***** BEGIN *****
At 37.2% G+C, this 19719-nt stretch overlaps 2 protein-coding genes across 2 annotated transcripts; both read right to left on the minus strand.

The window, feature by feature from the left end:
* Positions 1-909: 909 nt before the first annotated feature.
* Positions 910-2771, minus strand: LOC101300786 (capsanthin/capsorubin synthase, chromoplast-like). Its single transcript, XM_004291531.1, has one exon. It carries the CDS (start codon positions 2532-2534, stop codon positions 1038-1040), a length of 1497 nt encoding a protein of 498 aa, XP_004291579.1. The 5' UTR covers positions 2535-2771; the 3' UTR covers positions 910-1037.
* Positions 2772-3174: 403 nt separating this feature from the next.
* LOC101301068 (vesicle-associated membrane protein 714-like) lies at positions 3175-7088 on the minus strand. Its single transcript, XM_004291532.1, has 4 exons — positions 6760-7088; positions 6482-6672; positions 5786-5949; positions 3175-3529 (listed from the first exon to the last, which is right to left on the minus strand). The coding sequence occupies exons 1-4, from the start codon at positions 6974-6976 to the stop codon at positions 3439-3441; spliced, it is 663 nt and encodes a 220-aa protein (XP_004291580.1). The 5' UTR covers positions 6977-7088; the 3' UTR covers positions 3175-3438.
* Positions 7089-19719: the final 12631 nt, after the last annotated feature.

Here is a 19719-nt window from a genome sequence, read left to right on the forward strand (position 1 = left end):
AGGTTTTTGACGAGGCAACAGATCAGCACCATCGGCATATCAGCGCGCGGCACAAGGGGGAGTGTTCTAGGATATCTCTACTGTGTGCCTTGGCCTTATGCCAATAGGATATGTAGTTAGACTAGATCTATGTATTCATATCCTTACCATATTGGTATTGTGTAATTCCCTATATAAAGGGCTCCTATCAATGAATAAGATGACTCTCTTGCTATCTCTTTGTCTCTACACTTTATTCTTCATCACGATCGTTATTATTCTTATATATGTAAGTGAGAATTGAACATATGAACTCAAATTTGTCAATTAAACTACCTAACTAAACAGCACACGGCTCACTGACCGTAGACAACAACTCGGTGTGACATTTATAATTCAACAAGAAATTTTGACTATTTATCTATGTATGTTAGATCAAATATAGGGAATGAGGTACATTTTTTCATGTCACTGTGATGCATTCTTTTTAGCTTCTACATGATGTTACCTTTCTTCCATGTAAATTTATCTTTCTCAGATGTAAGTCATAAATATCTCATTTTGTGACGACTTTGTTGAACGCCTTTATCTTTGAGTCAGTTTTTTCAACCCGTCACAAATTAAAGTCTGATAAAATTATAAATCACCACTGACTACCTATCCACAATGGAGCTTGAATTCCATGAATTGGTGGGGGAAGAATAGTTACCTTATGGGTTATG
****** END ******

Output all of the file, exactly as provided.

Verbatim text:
At 37.2% G+C, this 19719-nt stretch overlaps 2 protein-coding genes across 2 annotated transcripts; both read right to left on the minus strand.

The window, feature by feature from the left end:
* Positions 1-909: 909 nt before the first annotated feature.
* Positions 910-2771, minus strand: LOC101300786 (capsanthin/capsorubin synthase, chromoplast-like). Its single transcript, XM_004291531.1, has one exon. It carries the CDS (start codon positions 2532-2534, stop codon positions 1038-1040), a length of 1497 nt encoding a protein of 498 aa, XP_004291579.1. The 5' UTR covers positions 2535-2771; the 3' UTR covers positions 910-1037.
* Positions 2772-3174: 403 nt separating this feature from the next.
* LOC101301068 (vesicle-associated membrane protein 714-like) lies at positions 3175-7088 on the minus strand. Its single transcript, XM_004291532.1, has 4 exons — positions 6760-7088; positions 6482-6672; positions 5786-5949; positions 3175-3529 (listed from the first exon to the last, which is right to left on the minus strand). The coding sequence occupies exons 1-4, from the start codon at positions 6974-6976 to the stop codon at positions 3439-3441; spliced, it is 663 nt and encodes a 220-aa protein (XP_004291580.1). The 5' UTR covers positions 6977-7088; the 3' UTR covers positions 3175-3438.
* Positions 7089-19719: the final 12631 nt, after the last annotated feature.

Here is a 19719-nt window from a genome sequence, read left to right on the forward strand (position 1 = left end):
AGGTTTTTGACGAGGCAACAGATCAGCACCATCGGCATATCAGCGCGCGGCACAAGGGGGAGTGTTCTAGGATATCTCTACTGTGTGCCTTGGCCTTATGCCAATAGGATATGTAGTTAGACTAGATCTATGTATTCATATCCTTACCATATTGGTATTGTGTAATTCCCTATATAAAGGGCTCCTATCAATGAATAAGATGACTCTCTTGCTATCTCTTTGTCTCTACACTTTATTCTTCATCACGATCGTTATTATTCTTATATATGTAAGTGAGAATTGAACATATGAACTCAAATTTGTCAATTAAACTACCTAACTAAACAGCACACGGCTCACTGACCGTAGACAACAACTCGGTGTGACATTTATAATTCAACAAGAAATTTTGACTATTTATCTATGTATGTTAGATCAAATATAGGGAATGAGGTACATTTTTTCATGTCACTGTGATGCATTCTTTTTAGCTTCTACATGATGTTACCTTTCTTCCATGTAAATTTATCTTTCTCAGATGTAAGTCATAAATATCTCATTTTGTGACGACTTTGTTGAACGCCTTTATCTTTGAGTCAGTTTTTTCAACCCGTCACAAATTAAAGTCTGATAAAATTATAAATCACCACTGACTACCTATCCACAATGGAGCTTGAATTCCATGAATTGGTGGGGGAAGAATAGTTACCTTATGGGTTATG